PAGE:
We’ve had some record-breaking warm weather this Spring – darn near hit 90 degrees before the first week of April was done! After an unusually warm winter, that means everything is coming into season early…including berries.
While we’ve pretty much been garden slaves over the last couple of months…tilling, raking, planning, calculating, and of course, planting, we have managed to steal away a few free moments here & there. In fact, a couple of weeks ago, we took the time to kind of wander the property around the house a bit…just looking around for no real reason. Lo and behold, the side property (about 4-5 acres) is full of wild blackberry bushes! We’re talking hundreds, if not thousands of square feet of wild blackberries!
Along the back property line behind the house, we even found (what we thought) were some ripening blackberries. Little red berries dotted the overgrown grass, punctuated by the occasional beady little black colored berry. Over the course of a couple of days, we managed to pick a couple of quarts of these lovely little black berries – tossing a few into pancakes, eating some right off the vine, and digging up recipes for fresh wild berries.
I noticed that we seemed to have two different types of blackberries – and even pointed out the differences between the two plants to my favorite partner in crime. Not knowing much about foraging for wild berries myself, and having no pocket reference something or other conveniently stuck in a hip pocket, we concluded that perhaps we simply had two different types of wild blackberries. At least, that is, until I had some free time to hit up Google and do some digging.
After researching wild berries and looking at hundreds of pictures – I found the answer. Sure enough…they’re two different plants. We have dewberries, which are, in fact, very close relatives to blackberries. These lovely little delights grown on vines, close to the ground. That’s what we’ve been picking the last few days.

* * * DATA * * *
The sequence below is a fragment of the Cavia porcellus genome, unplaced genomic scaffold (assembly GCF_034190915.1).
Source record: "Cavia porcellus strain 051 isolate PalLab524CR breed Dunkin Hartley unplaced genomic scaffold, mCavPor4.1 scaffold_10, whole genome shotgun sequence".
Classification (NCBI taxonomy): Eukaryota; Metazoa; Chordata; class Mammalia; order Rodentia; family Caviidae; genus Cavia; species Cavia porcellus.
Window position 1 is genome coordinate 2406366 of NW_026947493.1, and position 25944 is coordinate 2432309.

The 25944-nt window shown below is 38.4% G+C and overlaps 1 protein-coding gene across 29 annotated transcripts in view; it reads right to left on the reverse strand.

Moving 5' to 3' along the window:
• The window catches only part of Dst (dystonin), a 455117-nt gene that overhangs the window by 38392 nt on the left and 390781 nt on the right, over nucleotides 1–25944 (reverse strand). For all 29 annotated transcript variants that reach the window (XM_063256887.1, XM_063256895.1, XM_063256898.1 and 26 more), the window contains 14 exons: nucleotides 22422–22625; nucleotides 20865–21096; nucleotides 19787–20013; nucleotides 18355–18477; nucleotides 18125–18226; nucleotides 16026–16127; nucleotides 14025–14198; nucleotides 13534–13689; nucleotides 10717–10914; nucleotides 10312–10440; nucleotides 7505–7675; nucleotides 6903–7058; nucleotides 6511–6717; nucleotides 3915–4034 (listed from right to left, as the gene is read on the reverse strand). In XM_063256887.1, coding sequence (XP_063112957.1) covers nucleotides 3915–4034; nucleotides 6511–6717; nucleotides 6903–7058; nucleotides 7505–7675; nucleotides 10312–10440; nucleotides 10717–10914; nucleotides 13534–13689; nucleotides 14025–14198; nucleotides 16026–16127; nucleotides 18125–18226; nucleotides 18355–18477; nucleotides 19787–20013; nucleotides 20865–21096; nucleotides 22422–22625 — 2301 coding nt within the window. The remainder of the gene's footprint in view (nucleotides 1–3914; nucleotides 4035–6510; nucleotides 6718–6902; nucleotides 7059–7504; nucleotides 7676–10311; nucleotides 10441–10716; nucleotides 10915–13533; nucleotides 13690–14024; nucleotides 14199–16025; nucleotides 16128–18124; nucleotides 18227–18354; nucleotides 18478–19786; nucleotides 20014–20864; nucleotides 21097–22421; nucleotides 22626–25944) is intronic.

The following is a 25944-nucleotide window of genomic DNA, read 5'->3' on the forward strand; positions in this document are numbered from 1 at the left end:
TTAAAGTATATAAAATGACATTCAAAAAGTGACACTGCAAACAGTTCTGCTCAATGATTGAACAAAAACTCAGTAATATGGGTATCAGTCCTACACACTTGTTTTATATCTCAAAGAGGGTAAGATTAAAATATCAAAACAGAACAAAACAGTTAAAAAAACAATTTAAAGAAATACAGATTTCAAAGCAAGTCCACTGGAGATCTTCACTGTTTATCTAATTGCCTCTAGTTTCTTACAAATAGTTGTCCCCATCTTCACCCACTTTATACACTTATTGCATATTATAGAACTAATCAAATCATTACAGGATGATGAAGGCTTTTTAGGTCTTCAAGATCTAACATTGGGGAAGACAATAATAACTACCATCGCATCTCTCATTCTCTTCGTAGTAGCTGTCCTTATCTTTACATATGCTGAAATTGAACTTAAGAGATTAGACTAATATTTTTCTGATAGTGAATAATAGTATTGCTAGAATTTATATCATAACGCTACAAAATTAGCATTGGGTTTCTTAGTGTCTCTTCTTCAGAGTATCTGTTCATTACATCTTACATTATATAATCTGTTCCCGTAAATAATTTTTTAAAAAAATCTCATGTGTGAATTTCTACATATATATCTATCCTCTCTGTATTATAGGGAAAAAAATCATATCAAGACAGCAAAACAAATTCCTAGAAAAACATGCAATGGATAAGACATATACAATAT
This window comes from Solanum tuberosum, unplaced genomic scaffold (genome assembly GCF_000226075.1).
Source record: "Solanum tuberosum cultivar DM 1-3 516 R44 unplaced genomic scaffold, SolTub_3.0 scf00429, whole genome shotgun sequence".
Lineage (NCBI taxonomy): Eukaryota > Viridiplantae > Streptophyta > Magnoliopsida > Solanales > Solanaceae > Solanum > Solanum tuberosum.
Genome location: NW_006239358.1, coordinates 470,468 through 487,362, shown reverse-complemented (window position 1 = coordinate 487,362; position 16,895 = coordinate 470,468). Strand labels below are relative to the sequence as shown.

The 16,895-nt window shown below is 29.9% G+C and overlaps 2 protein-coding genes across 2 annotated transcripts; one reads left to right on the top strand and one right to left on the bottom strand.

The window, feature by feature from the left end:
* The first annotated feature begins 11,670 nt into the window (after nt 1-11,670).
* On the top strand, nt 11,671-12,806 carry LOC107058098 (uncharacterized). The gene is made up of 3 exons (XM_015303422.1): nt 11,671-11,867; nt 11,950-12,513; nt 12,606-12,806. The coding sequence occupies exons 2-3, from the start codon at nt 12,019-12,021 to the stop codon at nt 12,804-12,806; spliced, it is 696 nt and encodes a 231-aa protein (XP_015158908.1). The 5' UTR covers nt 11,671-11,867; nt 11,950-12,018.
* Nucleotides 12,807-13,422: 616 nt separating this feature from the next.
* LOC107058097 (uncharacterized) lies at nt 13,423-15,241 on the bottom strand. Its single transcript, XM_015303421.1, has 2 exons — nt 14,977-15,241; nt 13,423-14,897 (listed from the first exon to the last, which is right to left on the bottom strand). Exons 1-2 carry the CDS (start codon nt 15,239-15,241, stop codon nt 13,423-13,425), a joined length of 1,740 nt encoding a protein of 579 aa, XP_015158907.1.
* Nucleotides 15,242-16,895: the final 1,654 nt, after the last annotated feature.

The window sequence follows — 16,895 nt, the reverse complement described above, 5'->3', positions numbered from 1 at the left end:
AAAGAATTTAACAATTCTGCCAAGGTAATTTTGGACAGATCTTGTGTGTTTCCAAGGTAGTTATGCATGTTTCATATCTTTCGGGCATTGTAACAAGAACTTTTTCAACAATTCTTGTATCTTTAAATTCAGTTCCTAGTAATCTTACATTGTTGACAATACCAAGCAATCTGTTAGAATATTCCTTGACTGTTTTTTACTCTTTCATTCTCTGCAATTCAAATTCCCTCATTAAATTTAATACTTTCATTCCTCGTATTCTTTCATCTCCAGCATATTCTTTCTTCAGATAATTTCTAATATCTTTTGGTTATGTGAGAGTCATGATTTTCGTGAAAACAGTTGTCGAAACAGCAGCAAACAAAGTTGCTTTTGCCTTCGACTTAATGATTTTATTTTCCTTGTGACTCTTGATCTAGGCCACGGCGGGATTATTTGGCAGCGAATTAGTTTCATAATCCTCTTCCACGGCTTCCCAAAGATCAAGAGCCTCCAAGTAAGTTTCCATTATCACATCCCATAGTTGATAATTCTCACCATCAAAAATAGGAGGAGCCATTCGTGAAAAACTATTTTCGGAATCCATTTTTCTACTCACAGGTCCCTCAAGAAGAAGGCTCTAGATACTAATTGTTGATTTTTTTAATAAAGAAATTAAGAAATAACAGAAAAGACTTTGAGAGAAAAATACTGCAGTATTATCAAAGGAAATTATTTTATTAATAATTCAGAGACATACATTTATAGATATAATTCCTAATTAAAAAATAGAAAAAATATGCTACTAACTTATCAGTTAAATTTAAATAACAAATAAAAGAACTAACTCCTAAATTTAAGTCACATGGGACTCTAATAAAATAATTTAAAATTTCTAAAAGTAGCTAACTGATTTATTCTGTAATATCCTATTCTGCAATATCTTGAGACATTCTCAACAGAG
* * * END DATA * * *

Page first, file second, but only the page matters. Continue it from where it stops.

They’re nearly indistinguishable from blackberries, except for the actual characteristics of the plant itself. Same white flowers, same green to red to black berries, even the same sweet-tart flavor. The difference is, these have red hairy vines and like to stick really, really close to the ground. (Watch those hairy vines…they’re really hair-like stickers you don’t notice until you brush your hand on something else and feel the sting of all those hairs stuck in your skin!)
We also have true wild blackberries – they grow upright on canes. Ours are somewhere between a foot and 3 feet tall. Some are just single “stalks” covered in green leaves and berries. Others (I assume more mature plants) are more bush-like.
Dewberries normally ripen in Georgia around late May or early June. Blackberries take another month or so. With our unusually warm winter and very warm spring, the dewberries seem to be coming in a few weeks early. They’re everywhere – both the dewberries and the blackberries.
Our dewberries seem to prefer the edges of the woods and small clearings between trees. They also seem to like the same kind of spots as honeysuckle, as the two seem to be frequent neighbors on our property. The blackberries, on the other hand, seem to like the wide open space of our side property. They do, however, seem to like the dips in the property, rather than the higher spots.
What I’m most excited about is taking these wonderful berries to market in a few days! We’ve made jams, fruit leathers, purple pancakes, muffins and all sorts of wonderful yummies for the house. Now, however, it’s time to share them with the rest of the world. We’re going to our first public market this coming weekend. Yippee!
For those of you in the CSRA, we’ll be at the Benderdinker in Evans on Saturday the 28th. The following Saturday, we’ll be Diggin’ the River at the Augusta Market on Riverwalk. If you can’t come see us in person, be sure to check out Augusta Locally Grown…we’ll be offering our farm wares there over the coming weeks. Pick ups are every Tuesday – your choice of Evans or downtown.
Hope to see lots of you there!
Oh…and stay tuned to the blog…we have exciting changes coming here, too! Wait ‘til you see the new farm logo I threw together.